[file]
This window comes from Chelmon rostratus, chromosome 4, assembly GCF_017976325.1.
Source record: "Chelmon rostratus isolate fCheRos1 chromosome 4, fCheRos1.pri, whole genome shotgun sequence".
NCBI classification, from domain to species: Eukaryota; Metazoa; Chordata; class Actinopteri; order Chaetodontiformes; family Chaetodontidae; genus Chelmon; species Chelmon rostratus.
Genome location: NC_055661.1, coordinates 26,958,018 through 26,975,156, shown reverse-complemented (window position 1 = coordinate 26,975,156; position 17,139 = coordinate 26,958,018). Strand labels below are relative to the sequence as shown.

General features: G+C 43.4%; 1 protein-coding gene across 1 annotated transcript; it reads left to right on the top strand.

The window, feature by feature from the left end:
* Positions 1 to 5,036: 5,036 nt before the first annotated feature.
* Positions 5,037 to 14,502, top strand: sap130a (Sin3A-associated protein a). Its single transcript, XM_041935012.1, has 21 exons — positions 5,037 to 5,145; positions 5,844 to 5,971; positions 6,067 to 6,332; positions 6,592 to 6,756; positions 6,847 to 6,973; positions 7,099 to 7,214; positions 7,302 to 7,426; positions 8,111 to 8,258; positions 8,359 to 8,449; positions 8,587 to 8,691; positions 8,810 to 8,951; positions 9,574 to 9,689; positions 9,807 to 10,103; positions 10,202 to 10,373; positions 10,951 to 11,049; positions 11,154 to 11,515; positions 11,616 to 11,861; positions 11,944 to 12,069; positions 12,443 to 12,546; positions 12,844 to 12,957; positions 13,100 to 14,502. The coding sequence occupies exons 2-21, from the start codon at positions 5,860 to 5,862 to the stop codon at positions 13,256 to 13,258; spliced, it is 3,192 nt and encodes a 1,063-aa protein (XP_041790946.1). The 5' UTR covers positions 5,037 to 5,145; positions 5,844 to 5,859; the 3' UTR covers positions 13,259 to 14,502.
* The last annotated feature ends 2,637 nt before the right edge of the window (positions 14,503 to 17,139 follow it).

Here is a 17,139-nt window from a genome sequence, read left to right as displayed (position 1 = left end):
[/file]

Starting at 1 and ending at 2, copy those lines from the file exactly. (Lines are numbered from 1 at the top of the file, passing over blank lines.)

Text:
This window comes from Chelmon rostratus, chromosome 4, assembly GCF_017976325.1.
Source record: "Chelmon rostratus isolate fCheRos1 chromosome 4, fCheRos1.pri, whole genome shotgun sequence".